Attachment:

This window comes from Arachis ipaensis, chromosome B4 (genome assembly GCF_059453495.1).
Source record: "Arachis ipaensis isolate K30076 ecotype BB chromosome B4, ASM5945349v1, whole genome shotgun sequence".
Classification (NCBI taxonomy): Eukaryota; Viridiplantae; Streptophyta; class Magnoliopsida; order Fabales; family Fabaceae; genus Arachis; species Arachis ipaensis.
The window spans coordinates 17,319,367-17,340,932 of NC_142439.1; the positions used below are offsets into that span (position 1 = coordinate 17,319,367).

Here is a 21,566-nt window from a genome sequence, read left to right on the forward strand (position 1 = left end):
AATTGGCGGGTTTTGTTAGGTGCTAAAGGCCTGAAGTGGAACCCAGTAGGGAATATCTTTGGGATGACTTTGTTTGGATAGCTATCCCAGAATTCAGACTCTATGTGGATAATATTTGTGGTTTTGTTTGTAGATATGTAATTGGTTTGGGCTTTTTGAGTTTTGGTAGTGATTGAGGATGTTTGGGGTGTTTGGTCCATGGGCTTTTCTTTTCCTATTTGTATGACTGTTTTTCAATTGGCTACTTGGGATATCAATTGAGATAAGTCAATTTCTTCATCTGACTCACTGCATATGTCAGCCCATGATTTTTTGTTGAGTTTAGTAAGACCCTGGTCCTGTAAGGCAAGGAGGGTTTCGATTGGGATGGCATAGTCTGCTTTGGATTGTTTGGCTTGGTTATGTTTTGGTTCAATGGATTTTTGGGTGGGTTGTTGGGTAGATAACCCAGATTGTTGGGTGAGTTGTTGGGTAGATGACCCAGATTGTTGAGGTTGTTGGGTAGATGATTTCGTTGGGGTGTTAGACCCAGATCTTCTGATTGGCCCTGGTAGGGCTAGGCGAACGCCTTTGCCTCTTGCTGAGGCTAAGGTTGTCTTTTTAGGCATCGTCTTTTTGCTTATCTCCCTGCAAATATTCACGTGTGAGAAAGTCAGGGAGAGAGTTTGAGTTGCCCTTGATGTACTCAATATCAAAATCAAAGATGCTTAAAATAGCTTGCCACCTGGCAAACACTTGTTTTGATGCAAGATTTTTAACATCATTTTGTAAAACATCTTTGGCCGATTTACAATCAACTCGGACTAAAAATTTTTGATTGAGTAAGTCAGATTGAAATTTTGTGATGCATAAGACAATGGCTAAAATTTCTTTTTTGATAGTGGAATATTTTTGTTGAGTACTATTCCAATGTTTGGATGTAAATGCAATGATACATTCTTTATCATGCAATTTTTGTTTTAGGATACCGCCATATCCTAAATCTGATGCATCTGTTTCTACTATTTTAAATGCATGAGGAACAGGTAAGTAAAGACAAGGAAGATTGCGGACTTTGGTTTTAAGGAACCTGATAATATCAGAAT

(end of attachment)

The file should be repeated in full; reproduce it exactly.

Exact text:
This window comes from Arachis ipaensis, chromosome B4 (genome assembly GCF_059453495.1).
Source record: "Arachis ipaensis isolate K30076 ecotype BB chromosome B4, ASM5945349v1, whole genome shotgun sequence".
Classification (NCBI taxonomy): Eukaryota; Viridiplantae; Streptophyta; class Magnoliopsida; order Fabales; family Fabaceae; genus Arachis; species Arachis ipaensis.
The window spans coordinates 17,319,367-17,340,932 of NC_142439.1; the positions used below are offsets into that span (position 1 = coordinate 17,319,367).

Here is a 21,566-nt window from a genome sequence, read left to right on the forward strand (position 1 = left end):
AATTGGCGGGTTTTGTTAGGTGCTAAAGGCCTGAAGTGGAACCCAGTAGGGAATATCTTTGGGATGACTTTGTTTGGATAGCTATCCCAGAATTCAGACTCTATGTGGATAATATTTGTGGTTTTGTTTGTAGATATGTAATTGGTTTGGGCTTTTTGAGTTTTGGTAGTGATTGAGGATGTTTGGGGTGTTTGGTCCATGGGCTTTTCTTTTCCTATTTGTATGACTGTTTTTCAATTGGCTACTTGGGATATCAATTGAGATAAGTCAATTTCTTCATCTGACTCACTGCATATGTCAGCCCATGATTTTTTGTTGAGTTTAGTAAGACCCTGGTCCTGTAAGGCAAGGAGGGTTTCGATTGGGATGGCATAGTCTGCTTTGGATTGTTTGGCTTGGTTATGTTTTGGTTCAATGGATTTTTGGGTGGGTTGTTGGGTAGATAACCCAGATTGTTGGGTGAGTTGTTGGGTAGATGACCCAGATTGTTGAGGTTGTTGGGTAGATGATTTCGTTGGGGTGTTAGACCCAGATCTTCTGATTGGCCCTGGTAGGGCTAGGCGAACGCCTTTGCCTCTTGCTGAGGCTAAGGTTGTCTTTTTAGGCATCGTCTTTTTGCTTATCTCCCTGCAAATATTCACGTGTGAGAAAGTCAGGGAGAGAGTTTGAGTTGCCCTTGATGTACTCAATATCAAAATCAAAGATGCTTAAAATAGCTTGCCACCTGGCAAACACTTGTTTTGATGCAAGATTTTTAACATCATTTTGTAAAACATCTTTGGCCGATTTACAATCAACTCGGACTAAAAATTTTTGATTGAGTAAGTCAGATTGAAATTTTGTGATGCATAAGACAATGGCTAAAATTTCTTTTTTGATAGTGGAATATTTTTGTTGAGTACTATTCCAATGTTTGGATGTAAATGCAATGATACATTCTTTATCATGCAATTTTTGTTTTAGGATACCGCCATATCCTAAATCTGATGCATCTGTTTCTACTATTTTAAATGCATGAGGAACAGGTAAGTAAAGACAAGGAAGATTGCGGACTTTGGTTTTAAGGAACCTGATAATATCAGAAT